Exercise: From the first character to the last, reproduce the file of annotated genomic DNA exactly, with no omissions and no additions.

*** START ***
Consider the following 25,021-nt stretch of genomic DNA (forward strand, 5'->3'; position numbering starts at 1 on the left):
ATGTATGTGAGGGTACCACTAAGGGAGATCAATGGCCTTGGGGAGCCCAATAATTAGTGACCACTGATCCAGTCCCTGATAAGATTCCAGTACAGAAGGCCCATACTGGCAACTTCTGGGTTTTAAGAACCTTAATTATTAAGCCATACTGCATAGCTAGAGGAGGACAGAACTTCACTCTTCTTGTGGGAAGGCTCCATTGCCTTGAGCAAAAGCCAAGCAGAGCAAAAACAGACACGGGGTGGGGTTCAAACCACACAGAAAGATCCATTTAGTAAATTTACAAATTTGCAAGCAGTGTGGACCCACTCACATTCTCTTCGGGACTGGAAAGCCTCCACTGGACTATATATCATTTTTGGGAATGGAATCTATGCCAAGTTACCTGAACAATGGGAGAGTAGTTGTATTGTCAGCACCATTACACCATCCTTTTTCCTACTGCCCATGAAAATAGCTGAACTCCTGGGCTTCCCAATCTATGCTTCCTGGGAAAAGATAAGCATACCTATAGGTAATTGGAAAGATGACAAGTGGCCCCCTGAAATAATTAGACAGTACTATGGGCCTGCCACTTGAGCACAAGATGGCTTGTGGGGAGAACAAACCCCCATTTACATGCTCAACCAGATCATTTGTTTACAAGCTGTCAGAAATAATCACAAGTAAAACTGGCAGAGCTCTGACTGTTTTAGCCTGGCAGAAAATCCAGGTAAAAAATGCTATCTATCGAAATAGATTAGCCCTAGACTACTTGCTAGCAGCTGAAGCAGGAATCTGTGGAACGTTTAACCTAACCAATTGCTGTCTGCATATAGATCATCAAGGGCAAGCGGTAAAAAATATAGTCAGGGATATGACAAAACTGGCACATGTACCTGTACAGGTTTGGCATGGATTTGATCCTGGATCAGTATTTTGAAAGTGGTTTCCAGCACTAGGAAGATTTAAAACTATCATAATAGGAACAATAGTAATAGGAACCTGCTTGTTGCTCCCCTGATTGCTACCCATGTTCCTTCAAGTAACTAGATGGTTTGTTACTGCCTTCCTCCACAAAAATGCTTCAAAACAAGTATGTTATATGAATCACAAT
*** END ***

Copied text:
Consider the following 25,021-nt stretch of genomic DNA (forward strand, 5'->3'; position numbering starts at 1 on the left):
ATGTATGTGAGGGTACCACTAAGGGAGATCAATGGCCTTGGGGAGCCCAATAATTAGTGACCACTGATCCAGTCCCTGATAAGATTCCAGTACAGAAGGCCCATACTGGCAACTTCTGGGTTTTAAGAACCTTAATTATTAAGCCATACTGCATAGCTAGAGGAGGACAGAACTTCACTCTTCTTGTGGGAAGGCTCCATTGCCTTGAGCAAAAGCCAAGCAGAGCAAAAACAGACACGGGGTGGGGTTCAAACCACACAGAAAGATCCATTTAGTAAATTTACAAATTTGCAAGCAGTGTGGACCCACTCACATTCTCTTCGGGACTGGAAAGCCTCCACTGGACTATATATCATTTTTGGGAATGGAATCTATGCCAAGTTACCTGAACAATGGGAGAGTAGTTGTATTGTCAGCACCATTACACCATCCTTTTTCCTACTGCCCATGAAAATAGCTGAACTCCTGGGCTTCCCAATCTATGCTTCCTGGGAAAAGATAAGCATACCTATAGGTAATTGGAAAGATGACAAGTGGCCCCCTGAAATAATTAGACAGTACTATGGGCCTGCCACTTGAGCACAAGATGGCTTGTGGGGAGAACAAACCCCCATTTACATGCTCAACCAGATCATTTGTTTACAAGCTGTCAGAAATAATCACAAGTAAAACTGGCAGAGCTCTGACTGTTTTAGCCTGGCAGAAAATCCAGGTAAAAAATGCTATCTATCGAAATAGATTAGCCCTAGACTACTTGCTAGCAGCTGAAGCAGGAATCTGTGGAACGTTTAACCTAACCAATTGCTGTCTGCATATAGATCATCAAGGGCAAGCGGTAAAAAATATAGTCAGGGATATGACAAAACTGGCACATGTACCTGTACAGGTTTGGCATGGATTTGATCCTGGATCAGTATTTTGAAAGTGGTTTCCAGCACTAGGAAGATTTAAAACTATCATAATAGGAACAATAGTAATAGGAACCTGCTTGTTGCTCCCCTGATTGCTACCCATGTTCCTTCAAGTAACTAGATGGTTTGTTACTGCCTTCCTCCACAAAAATGCTTCAAAACAAGTATGTTATATGAATCACAAT